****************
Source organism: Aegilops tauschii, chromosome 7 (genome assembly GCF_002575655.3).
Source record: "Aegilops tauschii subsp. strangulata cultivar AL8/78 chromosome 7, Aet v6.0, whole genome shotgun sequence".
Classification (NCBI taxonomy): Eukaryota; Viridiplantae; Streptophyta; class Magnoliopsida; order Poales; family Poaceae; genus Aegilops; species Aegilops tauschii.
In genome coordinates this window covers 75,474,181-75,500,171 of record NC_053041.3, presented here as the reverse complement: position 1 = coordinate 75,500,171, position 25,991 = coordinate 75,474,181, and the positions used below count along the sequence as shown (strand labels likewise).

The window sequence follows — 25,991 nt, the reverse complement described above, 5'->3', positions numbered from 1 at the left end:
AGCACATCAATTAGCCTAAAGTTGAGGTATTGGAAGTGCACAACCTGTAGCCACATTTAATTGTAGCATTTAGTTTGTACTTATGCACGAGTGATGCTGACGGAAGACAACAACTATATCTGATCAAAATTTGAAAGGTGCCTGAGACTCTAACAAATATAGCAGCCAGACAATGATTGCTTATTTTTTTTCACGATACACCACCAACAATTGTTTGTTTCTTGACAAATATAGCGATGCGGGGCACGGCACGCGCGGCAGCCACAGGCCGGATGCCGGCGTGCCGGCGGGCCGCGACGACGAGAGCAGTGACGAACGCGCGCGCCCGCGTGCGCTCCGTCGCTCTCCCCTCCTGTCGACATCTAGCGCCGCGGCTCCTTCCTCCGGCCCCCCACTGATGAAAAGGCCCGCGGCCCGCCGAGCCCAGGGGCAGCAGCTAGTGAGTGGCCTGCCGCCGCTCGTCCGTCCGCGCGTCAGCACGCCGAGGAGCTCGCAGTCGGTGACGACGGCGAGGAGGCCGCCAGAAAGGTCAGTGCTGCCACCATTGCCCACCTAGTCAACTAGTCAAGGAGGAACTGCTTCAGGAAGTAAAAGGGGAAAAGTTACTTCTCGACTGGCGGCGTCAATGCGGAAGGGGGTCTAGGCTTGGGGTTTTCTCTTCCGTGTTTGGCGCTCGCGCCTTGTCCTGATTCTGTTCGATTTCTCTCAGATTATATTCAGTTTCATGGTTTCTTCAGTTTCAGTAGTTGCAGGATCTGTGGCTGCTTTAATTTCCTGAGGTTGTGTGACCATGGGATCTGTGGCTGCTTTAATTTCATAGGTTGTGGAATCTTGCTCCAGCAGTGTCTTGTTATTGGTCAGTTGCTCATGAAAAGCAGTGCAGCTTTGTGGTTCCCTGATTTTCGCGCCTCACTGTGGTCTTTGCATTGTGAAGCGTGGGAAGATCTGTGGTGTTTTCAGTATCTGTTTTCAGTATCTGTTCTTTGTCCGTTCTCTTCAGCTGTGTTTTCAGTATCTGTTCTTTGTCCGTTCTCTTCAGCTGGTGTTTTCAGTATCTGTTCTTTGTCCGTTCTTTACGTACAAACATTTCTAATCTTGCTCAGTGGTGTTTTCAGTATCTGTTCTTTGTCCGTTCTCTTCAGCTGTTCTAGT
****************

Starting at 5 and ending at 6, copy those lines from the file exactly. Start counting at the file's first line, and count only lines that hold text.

The window sequence follows — 25,991 nt, the reverse complement described above, 5'->3', positions numbered from 1 at the left end:
AGCACATCAATTAGCCTAAAGTTGAGGTATTGGAAGTGCACAACCTGTAGCCACATTTAATTGTAGCATTTAGTTTGTACTTATGCACGAGTGATGCTGACGGAAGACAACAACTATATCTGATCAAAATTTGAAAGGTGCCTGAGACTCTAACAAATATAGCAGCCAGACAATGATTGCTTATTTTTTTTCACGATACACCACCAACAATTGTTTGTTTCTTGACAAATATAGCGATGCGGGGCACGGCACGCGCGGCAGCCACAGGCCGGATGCCGGCGTGCCGGCGGGCCGCGACGACGAGAGCAGTGACGAACGCGCGCGCCCGCGTGCGCTCCGTCGCTCTCCCCTCCTGTCGACATCTAGCGCCGCGGCTCCTTCCTCCGGCCCCCCACTGATGAAAAGGCCCGCGGCCCGCCGAGCCCAGGGGCAGCAGCTAGTGAGTGGCCTGCCGCCGCTCGTCCGTCCGCGCGTCAGCACGCCGAGGAGCTCGCAGTCGGTGACGACGGCGAGGAGGCCGCCAGAAAGGTCAGTGCTGCCACCATTGCCCACCTAGTCAACTAGTCAAGGAGGAACTGCTTCAGGAAGTAAAAGGGGAAAAGTTACTTCTCGACTGGCGGCGTCAATGCGGAAGGGGGTCTAGGCTTGGGGTTTTCTCTTCCGTGTTTGGCGCTCGCGCCTTGTCCTGATTCTGTTCGATTTCTCTCAGATTATATTCAGTTTCATGGTTTCTTCAGTTTCAGTAGTTGCAGGATCTGTGGCTGCTTTAATTTCCTGAGGTTGTGTGACCATGGGATCTGTGGCTGCTTTAATTTCATAGGTTGTGGAATCTTGCTCCAGCAGTGTCTTGTTATTGGTCAGTTGCTCATGAAAAGCAGTGCAGCTTTGTGGTTCCCTGATTTTCGCGCCTCACTGTGGTCTTTGCATTGTGAAGCGTGGGAAGATCTGTGGTGTTTTCAGTATCTGTTTTCAGTATCTGTTCTTTGTCCGTTCTCTTCAGCTGTGTTTTCAGTATCTGTTCTTTGTCCGTTCTCTTCAGCTGGTGTTTTCAGTATCTGTTCTTTGTCCGTTCTTTACGTACAAACATTTCTAATCTTGCTCAGTGGTGTTTTCAGTATCTGTTCTTTGTCCGTTCTCTTCAGCTGTTCTAGT